Time to pay attention to the circus scene
Photo credit: Joan Marcus
The cast of "Pippin" at Music Box Theatre in Manhattan. (March 2013)
By LINDA WINER
August 30, 2013
If you say circus, I think big-top Ringling (and sad elephants). If you say circus again, I think Cirque du Soleil, global aerial spectacle (and glitz Vegas). If you repeat the word once more, my thoughts go to Diane Paulus' Tony-winning revival of "Pippin," where astounding circus performers do enough impossible feats on Broadway that, for long stretches, I can ignore the sappiness of the 1972 musical.
And that, apart from the flying-
circus title of Monty Python's delirious TV series, pretty much covers the mental and emotional effort I have devoted to the popular and historic entertainment through my life.
I'm exaggerating, of course -- but probably not enough to make up for all the cliché-challenging ideas I encountered late last month at a daylong seminar (and consciousness-raising session) called "Speaking Circus."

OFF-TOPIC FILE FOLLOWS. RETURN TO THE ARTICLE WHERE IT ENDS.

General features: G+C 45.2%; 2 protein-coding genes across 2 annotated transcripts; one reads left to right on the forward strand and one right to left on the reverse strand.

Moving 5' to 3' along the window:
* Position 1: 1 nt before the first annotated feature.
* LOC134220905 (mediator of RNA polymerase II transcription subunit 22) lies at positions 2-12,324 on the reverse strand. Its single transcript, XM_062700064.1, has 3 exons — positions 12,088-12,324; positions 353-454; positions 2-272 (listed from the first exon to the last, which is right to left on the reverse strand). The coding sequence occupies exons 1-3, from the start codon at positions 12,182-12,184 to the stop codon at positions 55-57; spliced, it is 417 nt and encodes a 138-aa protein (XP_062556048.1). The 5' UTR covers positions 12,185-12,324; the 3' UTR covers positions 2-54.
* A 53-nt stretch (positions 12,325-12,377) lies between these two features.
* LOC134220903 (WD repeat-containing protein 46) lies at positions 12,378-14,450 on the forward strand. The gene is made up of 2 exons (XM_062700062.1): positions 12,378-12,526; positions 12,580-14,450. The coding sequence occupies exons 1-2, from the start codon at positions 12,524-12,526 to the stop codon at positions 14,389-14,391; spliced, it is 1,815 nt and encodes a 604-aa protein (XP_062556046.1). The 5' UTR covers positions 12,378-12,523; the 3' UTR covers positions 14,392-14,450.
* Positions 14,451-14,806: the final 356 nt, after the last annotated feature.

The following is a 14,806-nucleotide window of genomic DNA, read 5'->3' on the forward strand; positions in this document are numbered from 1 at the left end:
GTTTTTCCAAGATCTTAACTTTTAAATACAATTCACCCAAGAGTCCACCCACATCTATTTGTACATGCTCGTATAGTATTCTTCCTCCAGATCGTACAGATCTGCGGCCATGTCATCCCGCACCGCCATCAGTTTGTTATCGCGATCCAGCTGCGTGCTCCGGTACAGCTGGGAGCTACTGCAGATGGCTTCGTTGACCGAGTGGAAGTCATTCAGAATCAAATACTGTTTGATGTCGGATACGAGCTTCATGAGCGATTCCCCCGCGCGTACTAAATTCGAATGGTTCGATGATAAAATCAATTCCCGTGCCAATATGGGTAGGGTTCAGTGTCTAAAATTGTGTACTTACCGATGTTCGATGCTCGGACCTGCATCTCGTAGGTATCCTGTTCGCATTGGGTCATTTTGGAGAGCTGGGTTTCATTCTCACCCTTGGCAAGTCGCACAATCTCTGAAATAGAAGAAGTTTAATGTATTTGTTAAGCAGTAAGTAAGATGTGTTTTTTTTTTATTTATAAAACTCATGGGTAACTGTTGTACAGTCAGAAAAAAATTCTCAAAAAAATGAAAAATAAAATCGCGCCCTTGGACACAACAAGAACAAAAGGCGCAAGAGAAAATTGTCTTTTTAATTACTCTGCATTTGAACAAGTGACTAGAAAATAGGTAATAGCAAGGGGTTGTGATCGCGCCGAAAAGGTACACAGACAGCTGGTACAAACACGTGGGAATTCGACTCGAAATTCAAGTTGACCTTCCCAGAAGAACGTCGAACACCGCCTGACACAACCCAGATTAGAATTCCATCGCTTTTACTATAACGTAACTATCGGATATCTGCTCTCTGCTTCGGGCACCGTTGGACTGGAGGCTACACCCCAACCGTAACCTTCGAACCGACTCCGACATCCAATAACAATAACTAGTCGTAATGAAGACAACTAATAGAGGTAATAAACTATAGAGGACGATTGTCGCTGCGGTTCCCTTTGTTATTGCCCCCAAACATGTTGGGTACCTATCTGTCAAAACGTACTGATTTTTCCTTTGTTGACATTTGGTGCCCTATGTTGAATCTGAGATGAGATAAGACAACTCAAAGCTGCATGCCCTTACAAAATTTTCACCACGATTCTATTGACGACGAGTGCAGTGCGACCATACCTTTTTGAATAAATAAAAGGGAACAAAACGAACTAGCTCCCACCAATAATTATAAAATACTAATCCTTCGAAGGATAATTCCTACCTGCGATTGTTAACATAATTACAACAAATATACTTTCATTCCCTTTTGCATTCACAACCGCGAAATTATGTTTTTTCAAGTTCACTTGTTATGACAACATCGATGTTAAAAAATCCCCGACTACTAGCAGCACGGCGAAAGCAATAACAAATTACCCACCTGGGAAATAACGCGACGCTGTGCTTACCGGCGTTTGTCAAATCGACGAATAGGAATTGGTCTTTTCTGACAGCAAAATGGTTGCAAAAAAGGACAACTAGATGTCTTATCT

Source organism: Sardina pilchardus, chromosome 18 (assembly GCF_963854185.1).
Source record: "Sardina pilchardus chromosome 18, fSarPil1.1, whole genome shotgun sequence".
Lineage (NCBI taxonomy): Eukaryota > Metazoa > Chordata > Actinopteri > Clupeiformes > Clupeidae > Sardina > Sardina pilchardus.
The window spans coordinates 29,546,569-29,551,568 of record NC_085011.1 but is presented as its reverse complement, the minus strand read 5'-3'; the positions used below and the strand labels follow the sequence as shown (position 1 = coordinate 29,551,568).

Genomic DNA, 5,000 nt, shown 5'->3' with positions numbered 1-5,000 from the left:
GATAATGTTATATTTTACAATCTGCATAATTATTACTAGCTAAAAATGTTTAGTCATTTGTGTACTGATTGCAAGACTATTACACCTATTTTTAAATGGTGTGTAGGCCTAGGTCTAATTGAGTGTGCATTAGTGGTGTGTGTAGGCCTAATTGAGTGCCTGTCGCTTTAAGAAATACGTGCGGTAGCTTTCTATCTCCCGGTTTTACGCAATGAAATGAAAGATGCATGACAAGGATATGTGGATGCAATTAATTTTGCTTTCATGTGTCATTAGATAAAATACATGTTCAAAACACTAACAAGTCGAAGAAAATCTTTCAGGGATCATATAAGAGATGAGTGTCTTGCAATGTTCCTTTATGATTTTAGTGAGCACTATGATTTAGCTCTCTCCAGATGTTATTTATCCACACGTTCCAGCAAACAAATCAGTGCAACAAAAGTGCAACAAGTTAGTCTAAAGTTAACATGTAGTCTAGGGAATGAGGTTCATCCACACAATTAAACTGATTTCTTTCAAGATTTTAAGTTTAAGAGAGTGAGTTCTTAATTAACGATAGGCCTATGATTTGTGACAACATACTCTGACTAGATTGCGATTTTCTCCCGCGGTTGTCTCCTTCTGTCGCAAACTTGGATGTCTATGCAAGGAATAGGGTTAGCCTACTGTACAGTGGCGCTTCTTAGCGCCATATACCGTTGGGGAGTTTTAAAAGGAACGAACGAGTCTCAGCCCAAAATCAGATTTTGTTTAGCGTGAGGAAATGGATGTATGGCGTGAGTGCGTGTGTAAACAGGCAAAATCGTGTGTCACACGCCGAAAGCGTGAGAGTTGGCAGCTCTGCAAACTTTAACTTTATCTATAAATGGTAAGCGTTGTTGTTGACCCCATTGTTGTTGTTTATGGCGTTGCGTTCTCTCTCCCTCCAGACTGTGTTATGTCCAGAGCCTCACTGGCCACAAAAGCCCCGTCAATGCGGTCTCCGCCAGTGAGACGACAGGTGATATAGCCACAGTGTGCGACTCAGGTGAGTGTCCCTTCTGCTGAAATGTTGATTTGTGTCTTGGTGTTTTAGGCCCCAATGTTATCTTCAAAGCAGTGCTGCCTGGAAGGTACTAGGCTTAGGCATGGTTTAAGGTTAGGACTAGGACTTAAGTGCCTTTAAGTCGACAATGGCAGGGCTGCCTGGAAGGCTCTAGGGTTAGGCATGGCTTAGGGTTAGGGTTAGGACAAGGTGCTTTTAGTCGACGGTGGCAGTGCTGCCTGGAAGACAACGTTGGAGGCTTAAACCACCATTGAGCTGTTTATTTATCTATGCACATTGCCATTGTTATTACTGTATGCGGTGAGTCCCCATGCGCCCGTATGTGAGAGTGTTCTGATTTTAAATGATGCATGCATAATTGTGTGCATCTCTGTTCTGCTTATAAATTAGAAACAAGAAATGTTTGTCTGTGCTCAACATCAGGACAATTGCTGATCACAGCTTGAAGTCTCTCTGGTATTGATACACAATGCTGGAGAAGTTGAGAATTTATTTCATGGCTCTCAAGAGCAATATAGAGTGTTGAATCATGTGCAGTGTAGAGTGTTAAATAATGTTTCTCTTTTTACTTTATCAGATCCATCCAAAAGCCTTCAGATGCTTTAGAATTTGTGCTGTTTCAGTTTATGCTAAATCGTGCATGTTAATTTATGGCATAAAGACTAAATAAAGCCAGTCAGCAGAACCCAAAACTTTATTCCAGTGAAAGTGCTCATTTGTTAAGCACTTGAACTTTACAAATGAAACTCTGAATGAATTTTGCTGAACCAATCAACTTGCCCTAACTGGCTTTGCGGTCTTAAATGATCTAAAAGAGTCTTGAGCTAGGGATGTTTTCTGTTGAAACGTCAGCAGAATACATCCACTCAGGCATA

The subject was contemporary circus, also referred to that illuminating day as new circus and physical theater. The lectures, plus two evening programs at Marcus Garvey Park in Harlem, were co-produced by a 6-month-old American advocacy group called Circus Now, plus the wonderful circus-friendly, family-oriented New Victory Theater on West 42nd Street and the City Parks Foundation SummerStage.
What was I doing there? Basically, I thought experts were going to explain the proliferation of circus -- or at least circuslike acrobatics -- in Broadway musicals. "Pippin" is the most conspicuous example, but certainly "Spider-Man" has plenty of aerial gymnastics, such as they are, and so, as I understand it, will the upcoming mega-musical, "King Kong." Even "Chaplin" had a tightwire walk and "Bring It On," last season's bright little show about cheerleaders, required daunting piles of human pyramids.
But I was the only one who even mentioned "Pippin," even though its circus was -- what's the word? -- choreographed? by Gypsy Snider, a founder of the Montreal company Les 7 Doigts de la Main (The 7 Fingers of the Hand) and creator of "Traces," an Off-Broadway acrobatic hit that I never saw because, well, I didn't know better.
Snider is the daughter of the founders of the Pickle Family Circus, the formative San Francisco troupe I do recognize because it was once the home of Bill Irwin. And Bill Irwin is the wizard who made New Yorkers pay attention to a clown style he was calling new vaudeville.